This is exactly what I have been saying in the office since. These people want to use their enemy’s head to find the money the last administration stole so that they can steal it again. I don tire for this out government sha.

  9. Jacob

    April 17, 2017 at 11:45 pm

    My friend and I had a hard time understanding or agreeing on the structure, administration, and effectiveness of this whistle blowing policy over dinner last night. I’d say this is timely, enjoyable and informative. All thanks to you, Ivie.

  10. Mayo

    April 18, 2017 at 3:26 am

    Na wha for this government ooh. Them just dey wayo person. Their gonna get people killed for no reason. #Speechless

  11. Clay

    April 18, 2017 at 1:58 pm

    Whistle blower this whistle blower that. I’m soo happy someone has sat down and analysed this policy properly.

  12. Enkay

    April 19, 2017 at 10:45 am

    Ivie as deep and intelligible as your write-up is, I can say it has succeeded in discouraging whistle-blowing in Nigeria. Yes, you may have hinted discouraging prospective whistle-blowers isn’t the intent of your article but please take a minute and look through the above comment section, res ipsa liquitur. I think you should be more interested in how Nigeria can recover stolen funds rather than making it seem like if the laws in place do not completely protect whistle-blowers then they can keep the information to themselves. Don’t lose track of the aim here which is recovering stolen funds: compensating snitches is only secondary. Your article is brilliant but I think it should be directed at the Senate, for proper measures to be put in place not to the general public to discourage them. My two pence!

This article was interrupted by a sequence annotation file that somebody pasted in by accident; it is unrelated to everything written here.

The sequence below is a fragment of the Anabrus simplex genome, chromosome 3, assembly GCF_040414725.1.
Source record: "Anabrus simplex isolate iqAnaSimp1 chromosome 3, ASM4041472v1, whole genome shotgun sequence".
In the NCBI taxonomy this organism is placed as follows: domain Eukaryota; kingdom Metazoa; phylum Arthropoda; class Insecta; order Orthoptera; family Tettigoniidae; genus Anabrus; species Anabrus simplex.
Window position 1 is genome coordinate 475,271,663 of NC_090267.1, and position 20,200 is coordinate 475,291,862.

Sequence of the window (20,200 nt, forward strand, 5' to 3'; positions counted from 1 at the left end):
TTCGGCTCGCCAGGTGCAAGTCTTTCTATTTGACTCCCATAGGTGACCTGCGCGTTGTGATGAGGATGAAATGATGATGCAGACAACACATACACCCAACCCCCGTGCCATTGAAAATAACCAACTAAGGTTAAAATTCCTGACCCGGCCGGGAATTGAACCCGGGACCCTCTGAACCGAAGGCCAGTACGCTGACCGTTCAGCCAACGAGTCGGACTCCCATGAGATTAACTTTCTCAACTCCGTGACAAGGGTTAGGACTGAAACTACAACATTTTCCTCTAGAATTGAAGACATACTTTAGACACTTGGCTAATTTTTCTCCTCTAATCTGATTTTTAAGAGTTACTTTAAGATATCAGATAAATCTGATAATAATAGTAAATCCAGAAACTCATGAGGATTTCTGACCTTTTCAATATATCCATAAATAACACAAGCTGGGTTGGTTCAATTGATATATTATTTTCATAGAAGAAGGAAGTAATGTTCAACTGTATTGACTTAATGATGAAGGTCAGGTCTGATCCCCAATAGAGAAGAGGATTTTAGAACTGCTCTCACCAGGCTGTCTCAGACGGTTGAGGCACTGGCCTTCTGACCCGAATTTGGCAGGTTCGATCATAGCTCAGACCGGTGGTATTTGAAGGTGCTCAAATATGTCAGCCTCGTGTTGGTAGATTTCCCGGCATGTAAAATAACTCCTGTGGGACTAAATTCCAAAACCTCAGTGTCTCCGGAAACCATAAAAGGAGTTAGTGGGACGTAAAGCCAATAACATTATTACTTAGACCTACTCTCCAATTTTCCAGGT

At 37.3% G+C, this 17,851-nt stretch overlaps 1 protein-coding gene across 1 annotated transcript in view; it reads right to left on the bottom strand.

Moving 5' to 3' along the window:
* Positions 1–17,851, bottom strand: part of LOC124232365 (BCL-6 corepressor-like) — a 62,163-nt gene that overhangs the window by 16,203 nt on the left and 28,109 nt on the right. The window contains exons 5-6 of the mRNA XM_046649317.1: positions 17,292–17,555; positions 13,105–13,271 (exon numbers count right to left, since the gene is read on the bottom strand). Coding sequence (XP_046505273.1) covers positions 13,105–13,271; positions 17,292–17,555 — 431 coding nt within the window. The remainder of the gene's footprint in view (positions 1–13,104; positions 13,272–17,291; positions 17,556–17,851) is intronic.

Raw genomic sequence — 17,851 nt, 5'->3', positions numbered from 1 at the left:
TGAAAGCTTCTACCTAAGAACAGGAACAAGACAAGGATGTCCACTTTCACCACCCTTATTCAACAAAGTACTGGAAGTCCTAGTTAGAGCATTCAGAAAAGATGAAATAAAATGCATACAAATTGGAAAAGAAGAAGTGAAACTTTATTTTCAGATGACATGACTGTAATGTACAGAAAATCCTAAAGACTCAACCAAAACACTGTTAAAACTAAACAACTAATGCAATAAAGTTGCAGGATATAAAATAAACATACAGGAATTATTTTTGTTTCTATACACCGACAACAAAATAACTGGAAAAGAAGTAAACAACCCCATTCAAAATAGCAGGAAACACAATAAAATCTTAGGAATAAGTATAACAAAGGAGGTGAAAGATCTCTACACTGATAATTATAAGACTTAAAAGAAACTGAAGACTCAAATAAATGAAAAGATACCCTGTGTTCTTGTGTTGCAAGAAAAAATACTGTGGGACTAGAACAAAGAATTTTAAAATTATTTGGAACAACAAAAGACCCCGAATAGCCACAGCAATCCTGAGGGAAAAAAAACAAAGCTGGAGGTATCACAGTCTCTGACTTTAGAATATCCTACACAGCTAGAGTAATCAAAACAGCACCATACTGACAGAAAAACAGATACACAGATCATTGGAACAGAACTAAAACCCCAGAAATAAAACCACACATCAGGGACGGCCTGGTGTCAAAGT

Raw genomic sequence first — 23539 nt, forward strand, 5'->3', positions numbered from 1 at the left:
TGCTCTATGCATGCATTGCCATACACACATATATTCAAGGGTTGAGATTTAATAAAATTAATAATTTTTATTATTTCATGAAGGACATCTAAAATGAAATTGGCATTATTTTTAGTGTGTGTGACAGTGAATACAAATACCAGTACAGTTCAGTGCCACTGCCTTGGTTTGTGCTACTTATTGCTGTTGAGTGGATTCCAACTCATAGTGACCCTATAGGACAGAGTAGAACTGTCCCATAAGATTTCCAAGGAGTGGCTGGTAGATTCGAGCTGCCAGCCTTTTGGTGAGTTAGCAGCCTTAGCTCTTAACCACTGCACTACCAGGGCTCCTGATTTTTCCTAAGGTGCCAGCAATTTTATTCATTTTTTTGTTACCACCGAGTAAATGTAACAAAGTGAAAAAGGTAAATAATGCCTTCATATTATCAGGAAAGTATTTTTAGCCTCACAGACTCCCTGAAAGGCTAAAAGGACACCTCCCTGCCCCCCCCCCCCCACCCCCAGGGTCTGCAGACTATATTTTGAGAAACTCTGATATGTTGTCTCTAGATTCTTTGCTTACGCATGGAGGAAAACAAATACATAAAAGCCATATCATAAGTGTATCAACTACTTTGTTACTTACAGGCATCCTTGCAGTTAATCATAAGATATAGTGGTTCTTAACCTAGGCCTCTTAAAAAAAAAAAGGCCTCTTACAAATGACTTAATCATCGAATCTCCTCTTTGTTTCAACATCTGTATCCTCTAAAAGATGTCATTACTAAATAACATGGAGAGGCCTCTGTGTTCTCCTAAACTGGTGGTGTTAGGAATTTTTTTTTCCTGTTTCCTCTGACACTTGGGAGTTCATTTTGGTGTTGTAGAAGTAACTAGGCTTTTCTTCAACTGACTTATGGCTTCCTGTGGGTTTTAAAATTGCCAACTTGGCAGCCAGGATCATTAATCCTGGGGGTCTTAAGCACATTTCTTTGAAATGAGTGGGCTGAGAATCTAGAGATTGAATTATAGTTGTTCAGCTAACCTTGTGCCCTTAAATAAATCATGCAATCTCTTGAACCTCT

• Ben

      April 19, 2017 at 12:35 pm

      Snitches end up in stitches

      What’s the point of the innocent bystander risking their life’s for a cause that has not been properly implemented and for the promise of money they will never get. I would rather the money stays hidden than for it to be found and then stolen again. I love this article because it highlights points that many people have not considered.

  13. Artie King Adigwe

    May 5, 2017 at 11:36 pm

    Great piece of writing. The senario is like fighting thier own reflection in a mirror. The bill cant be passed by them, the nigerian political structure is quite a planned shuffle of interests.